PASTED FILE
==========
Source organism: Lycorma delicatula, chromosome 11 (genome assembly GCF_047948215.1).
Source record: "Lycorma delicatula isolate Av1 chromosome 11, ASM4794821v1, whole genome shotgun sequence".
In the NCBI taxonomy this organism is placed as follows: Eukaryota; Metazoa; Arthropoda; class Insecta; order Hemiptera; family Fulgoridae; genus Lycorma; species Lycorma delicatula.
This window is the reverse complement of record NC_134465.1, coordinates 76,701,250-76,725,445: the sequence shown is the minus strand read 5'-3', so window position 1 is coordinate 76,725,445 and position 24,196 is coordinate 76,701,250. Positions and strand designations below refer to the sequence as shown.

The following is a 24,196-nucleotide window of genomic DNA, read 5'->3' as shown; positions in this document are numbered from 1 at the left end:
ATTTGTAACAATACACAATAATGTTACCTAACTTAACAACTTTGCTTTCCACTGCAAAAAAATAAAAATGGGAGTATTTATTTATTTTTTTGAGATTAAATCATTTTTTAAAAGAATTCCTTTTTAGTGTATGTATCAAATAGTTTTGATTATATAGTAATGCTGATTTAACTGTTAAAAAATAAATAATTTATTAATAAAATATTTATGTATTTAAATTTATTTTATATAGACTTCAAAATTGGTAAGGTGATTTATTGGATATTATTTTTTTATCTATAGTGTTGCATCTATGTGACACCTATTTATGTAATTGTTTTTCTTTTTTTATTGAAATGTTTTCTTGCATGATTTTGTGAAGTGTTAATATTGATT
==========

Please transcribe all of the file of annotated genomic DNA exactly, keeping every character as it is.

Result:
Source organism: Lycorma delicatula, chromosome 11 (genome assembly GCF_047948215.1).
Source record: "Lycorma delicatula isolate Av1 chromosome 11, ASM4794821v1, whole genome shotgun sequence".
In the NCBI taxonomy this organism is placed as follows: Eukaryota; Metazoa; Arthropoda; class Insecta; order Hemiptera; family Fulgoridae; genus Lycorma; species Lycorma delicatula.
This window is the reverse complement of record NC_134465.1, coordinates 76,701,250-76,725,445: the sequence shown is the minus strand read 5'-3', so window position 1 is coordinate 76,725,445 and position 24,196 is coordinate 76,701,250. Positions and strand designations below refer to the sequence as shown.

The following is a 24,196-nucleotide window of genomic DNA, read 5'->3' as shown; positions in this document are numbered from 1 at the left end:
ATTTGTAACAATACACAATAATGTTACCTAACTTAACAACTTTGCTTTCCACTGCAAAAAAATAAAAATGGGAGTATTTATTTATTTTTTTGAGATTAAATCATTTTTTAAAAGAATTCCTTTTTAGTGTATGTATCAAATAGTTTTGATTATATAGTAATGCTGATTTAACTGTTAAAAAATAAATAATTTATTAATAAAATATTTATGTATTTAAATTTATTTTATATAGACTTCAAAATTGGTAAGGTGATTTATTGGATATTATTTTTTTATCTATAGTGTTGCATCTATGTGACACCTATTTATGTAATTGTTTTTCTTTTTTTATTGAAATGTTTTCTTGCATGATTTTGTGAAGTGTTAATATTGATT